Canagliflozin for Anti-aging (part 2)


Canagliflozin is an FDA approved SGLT2 inhibitor medication typically used for diabetes treatment (lowering blood glucose spikes) but it has also been proven effective in healthy life extension in the National Institute on Aging’s Intervention Testing Program (ITP) which tests different anti-aging compounds in three simultaneous double blind clinical trials on mice lifespan.

I started using canagliflozing about 4 months ago to test its effects on my blood sugar levels and this is my report.

The ITP reported (in the paper linked to here):

In the context of the mouse Interventions Testing Program, genetically heterogeneous mice were given chow containing Cana at 180 ppm at 7 months of age until their death. Cana extended median survival of male mice by 14%. Cana also increased by 9% the age for 90th percentile survival, with parallel effects seen at each of 3 test sites. Neither the distribution of inferred cause of death nor incidental pathology findings at end-of-life necropsies were altered by Cana.

One Month Use Report:

I’ve been using Canagliflozin for the past month and really like it. It moderates blood glucose levels and makes it really easy to lose weight. I’ve lost about 10 lbs in 3 weeks, without really trying. I have no noticeable side effects other than increased urination.

I researched it after the report form the NIA ITP study came out last year. I tried Acarbose before - but the gas it can cause was less than ideal on occasion. So I’ve moved over to 100mg of Canagliflozin for the first week, then phased up to 300mg in the morning. It seems to do a really good job of managing post prandial glucose levels - typically 70 to 120 during the day - see my typical daily CGM results in screen capture attached (Note that GCM measures are typically 10 to 20 points lower than I see on my finger prick blood glucose test). I eat a fairly low carb diet anyway - but this helps when I include higher glycemic index, higher starch, higher carb foods.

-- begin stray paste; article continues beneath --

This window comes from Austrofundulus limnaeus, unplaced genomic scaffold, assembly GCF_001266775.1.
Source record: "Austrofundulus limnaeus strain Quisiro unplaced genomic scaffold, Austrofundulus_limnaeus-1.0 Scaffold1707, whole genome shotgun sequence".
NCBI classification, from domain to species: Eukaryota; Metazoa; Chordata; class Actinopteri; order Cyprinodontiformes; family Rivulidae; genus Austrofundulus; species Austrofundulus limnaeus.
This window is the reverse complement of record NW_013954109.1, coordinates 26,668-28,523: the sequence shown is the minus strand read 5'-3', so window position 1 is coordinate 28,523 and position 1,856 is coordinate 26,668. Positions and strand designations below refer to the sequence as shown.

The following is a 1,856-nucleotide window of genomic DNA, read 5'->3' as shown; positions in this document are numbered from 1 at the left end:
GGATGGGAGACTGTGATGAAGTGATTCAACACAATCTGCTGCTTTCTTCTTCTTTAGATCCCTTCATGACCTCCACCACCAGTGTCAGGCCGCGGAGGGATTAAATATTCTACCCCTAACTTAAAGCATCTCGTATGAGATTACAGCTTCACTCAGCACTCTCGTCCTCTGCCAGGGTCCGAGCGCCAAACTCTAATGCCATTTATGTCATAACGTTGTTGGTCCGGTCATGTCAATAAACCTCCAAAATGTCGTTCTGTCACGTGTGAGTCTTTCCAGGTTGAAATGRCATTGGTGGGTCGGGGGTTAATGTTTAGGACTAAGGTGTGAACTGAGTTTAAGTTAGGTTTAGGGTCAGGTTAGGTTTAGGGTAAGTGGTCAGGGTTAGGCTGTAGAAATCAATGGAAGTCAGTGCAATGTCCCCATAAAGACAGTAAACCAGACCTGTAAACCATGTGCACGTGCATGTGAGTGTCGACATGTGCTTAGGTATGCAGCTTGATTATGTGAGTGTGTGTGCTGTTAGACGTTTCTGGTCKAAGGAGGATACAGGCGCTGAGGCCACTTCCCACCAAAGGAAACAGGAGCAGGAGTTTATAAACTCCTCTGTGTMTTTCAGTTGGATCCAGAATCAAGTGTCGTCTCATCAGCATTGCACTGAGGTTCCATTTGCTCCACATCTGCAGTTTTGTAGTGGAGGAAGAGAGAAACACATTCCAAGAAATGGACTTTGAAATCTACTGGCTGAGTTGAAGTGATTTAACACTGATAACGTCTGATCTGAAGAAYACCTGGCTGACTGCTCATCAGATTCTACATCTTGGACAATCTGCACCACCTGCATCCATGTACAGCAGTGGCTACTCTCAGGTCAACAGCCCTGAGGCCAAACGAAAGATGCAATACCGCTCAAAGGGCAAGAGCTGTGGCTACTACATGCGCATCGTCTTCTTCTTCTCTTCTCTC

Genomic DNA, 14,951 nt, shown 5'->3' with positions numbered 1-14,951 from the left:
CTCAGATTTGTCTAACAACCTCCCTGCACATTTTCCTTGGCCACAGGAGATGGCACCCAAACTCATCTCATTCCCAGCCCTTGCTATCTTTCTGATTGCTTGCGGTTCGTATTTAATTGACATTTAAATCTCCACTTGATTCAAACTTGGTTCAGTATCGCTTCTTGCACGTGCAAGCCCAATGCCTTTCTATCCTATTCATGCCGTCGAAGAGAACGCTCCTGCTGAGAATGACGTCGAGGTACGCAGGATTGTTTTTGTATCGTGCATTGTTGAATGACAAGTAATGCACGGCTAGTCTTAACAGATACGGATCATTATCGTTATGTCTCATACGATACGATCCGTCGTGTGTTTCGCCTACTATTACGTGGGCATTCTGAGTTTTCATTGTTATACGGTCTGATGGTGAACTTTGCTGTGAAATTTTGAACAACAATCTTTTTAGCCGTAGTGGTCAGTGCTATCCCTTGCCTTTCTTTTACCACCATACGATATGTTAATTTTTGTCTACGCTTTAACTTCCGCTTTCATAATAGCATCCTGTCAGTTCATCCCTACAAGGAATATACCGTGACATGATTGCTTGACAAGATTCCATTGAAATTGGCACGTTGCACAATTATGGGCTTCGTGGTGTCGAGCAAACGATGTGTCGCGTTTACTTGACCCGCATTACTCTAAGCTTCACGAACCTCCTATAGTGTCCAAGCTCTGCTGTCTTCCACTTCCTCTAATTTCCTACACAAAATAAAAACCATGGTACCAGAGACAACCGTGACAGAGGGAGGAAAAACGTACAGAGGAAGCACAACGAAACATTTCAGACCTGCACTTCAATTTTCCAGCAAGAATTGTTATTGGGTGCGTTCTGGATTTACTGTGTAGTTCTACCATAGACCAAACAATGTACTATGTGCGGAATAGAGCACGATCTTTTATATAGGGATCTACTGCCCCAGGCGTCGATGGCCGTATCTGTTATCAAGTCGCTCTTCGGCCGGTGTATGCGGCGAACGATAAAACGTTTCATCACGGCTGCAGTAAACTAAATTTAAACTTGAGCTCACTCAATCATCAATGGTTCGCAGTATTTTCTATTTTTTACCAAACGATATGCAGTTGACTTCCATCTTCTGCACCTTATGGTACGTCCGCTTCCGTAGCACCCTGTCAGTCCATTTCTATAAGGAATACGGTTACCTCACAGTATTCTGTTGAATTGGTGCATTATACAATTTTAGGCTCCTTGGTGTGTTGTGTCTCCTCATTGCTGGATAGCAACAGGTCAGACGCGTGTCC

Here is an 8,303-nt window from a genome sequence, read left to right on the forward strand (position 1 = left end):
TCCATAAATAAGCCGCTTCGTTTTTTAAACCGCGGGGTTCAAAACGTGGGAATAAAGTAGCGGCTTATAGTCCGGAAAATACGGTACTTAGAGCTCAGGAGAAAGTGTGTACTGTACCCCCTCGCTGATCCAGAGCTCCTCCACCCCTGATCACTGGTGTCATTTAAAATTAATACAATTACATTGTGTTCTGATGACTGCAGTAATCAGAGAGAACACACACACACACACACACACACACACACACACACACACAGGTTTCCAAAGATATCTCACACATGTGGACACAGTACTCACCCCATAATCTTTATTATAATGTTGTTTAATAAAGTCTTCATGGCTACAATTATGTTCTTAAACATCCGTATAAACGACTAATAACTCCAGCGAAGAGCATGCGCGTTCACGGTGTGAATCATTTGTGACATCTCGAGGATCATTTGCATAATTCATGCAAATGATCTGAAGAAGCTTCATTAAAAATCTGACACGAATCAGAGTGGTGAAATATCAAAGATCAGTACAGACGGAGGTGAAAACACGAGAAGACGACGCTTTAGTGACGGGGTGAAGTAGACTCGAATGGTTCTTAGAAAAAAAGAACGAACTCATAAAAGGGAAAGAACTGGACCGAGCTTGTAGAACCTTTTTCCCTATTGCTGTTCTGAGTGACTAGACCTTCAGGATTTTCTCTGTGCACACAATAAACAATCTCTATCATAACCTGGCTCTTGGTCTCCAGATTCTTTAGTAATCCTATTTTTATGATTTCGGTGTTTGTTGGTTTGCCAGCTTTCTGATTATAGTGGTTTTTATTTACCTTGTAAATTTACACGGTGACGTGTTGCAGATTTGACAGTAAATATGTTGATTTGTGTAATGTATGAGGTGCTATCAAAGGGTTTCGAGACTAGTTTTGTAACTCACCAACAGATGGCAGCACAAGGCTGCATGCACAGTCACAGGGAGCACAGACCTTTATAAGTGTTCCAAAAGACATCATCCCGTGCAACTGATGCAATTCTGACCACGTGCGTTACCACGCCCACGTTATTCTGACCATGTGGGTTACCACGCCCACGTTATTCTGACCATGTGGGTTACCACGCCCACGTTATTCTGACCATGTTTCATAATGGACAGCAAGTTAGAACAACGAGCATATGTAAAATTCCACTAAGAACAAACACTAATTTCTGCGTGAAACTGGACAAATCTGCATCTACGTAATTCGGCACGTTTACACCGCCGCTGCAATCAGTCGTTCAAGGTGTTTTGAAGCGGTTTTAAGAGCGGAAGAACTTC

4 Month Update:

Blood glucose control continued to go well during the 4 month trial of canagliflozin. My blood sugar levels seem to hold pretty steady between 80 and 110 most days, all day. Weight loss stopped after the first few weeks - in total I lost about 10lbs with canagliflozin over the first two or three weeks and then it plateaued and I saw no more weight loss. During this entire time I continued regular dose of 10mg of rapamycin once per week.